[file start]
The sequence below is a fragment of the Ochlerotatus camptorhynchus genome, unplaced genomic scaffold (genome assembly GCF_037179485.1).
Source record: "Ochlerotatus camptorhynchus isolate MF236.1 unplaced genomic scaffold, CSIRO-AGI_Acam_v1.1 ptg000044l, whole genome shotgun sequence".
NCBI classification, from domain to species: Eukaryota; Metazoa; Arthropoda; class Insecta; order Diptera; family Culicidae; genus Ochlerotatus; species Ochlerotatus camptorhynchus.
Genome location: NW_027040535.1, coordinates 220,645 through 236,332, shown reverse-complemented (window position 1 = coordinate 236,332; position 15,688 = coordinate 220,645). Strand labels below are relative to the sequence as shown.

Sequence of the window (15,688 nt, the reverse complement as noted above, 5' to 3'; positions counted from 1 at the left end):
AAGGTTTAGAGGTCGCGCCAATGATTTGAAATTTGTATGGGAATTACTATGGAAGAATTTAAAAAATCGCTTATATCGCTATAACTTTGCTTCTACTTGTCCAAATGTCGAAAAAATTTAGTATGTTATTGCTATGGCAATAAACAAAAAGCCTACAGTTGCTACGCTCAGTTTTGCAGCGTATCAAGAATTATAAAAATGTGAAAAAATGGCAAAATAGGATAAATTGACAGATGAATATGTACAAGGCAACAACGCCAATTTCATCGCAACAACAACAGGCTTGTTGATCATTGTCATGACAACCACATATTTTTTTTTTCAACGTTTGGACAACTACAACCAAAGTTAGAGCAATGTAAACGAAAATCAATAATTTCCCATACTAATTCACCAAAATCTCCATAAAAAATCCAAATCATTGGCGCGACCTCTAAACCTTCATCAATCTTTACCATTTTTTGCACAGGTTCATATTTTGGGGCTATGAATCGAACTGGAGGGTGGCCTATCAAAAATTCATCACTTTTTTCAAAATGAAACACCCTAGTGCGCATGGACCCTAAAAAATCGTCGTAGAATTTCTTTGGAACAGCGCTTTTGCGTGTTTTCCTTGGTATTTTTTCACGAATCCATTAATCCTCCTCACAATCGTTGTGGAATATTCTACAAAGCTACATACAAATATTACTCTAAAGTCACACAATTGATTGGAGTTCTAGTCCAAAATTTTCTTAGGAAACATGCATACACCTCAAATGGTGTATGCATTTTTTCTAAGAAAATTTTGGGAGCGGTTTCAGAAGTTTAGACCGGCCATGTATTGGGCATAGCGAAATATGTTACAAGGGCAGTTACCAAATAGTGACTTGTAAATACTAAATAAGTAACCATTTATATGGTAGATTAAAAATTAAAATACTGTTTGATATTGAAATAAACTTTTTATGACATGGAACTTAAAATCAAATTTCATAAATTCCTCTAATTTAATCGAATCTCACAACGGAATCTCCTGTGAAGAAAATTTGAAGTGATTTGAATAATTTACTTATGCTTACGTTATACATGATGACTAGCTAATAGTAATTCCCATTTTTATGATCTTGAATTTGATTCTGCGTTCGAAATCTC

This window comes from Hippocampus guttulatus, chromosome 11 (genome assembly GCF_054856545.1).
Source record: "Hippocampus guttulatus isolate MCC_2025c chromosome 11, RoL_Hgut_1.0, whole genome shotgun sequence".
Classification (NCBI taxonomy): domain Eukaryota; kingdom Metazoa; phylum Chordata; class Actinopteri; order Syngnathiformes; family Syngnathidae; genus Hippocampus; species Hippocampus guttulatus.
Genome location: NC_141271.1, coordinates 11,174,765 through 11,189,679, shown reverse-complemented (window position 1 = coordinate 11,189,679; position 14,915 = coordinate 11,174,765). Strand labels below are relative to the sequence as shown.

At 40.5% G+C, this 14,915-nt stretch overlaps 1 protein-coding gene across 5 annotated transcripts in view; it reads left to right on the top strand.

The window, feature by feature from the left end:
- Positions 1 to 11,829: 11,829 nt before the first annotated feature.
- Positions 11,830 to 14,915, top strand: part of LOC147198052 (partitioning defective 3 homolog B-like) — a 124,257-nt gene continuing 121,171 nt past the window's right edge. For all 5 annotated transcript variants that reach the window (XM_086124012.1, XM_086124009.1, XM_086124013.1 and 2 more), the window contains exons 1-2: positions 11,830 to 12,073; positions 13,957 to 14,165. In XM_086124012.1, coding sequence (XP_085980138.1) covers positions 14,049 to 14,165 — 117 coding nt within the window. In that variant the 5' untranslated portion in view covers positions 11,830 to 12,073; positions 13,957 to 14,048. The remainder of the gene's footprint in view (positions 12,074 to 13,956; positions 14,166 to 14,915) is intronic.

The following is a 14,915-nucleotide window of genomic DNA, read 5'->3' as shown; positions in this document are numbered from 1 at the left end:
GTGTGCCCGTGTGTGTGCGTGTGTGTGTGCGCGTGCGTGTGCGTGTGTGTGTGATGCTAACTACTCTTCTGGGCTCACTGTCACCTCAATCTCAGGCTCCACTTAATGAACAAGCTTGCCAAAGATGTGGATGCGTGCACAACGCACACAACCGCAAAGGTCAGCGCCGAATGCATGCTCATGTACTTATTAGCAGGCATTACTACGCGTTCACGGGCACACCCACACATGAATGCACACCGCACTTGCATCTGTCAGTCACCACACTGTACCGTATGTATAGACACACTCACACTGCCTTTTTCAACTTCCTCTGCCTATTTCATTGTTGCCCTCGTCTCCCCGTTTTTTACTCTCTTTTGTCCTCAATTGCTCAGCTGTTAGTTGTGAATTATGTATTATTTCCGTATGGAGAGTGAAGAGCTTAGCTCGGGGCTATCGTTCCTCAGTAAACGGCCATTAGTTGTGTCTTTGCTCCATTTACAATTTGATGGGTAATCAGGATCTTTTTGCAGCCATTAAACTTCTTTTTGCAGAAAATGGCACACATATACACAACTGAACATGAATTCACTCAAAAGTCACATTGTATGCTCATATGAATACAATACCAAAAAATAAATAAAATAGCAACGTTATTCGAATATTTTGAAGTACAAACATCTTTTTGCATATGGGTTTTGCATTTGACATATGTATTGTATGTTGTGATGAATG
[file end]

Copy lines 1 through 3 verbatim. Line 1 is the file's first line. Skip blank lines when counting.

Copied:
The sequence below is a fragment of the Ochlerotatus camptorhynchus genome, unplaced genomic scaffold (genome assembly GCF_037179485.1).
Source record: "Ochlerotatus camptorhynchus isolate MF236.1 unplaced genomic scaffold, CSIRO-AGI_Acam_v1.1 ptg000044l, whole genome shotgun sequence".
NCBI classification, from domain to species: Eukaryota; Metazoa; Arthropoda; class Insecta; order Diptera; family Culicidae; genus Ochlerotatus; species Ochlerotatus camptorhynchus.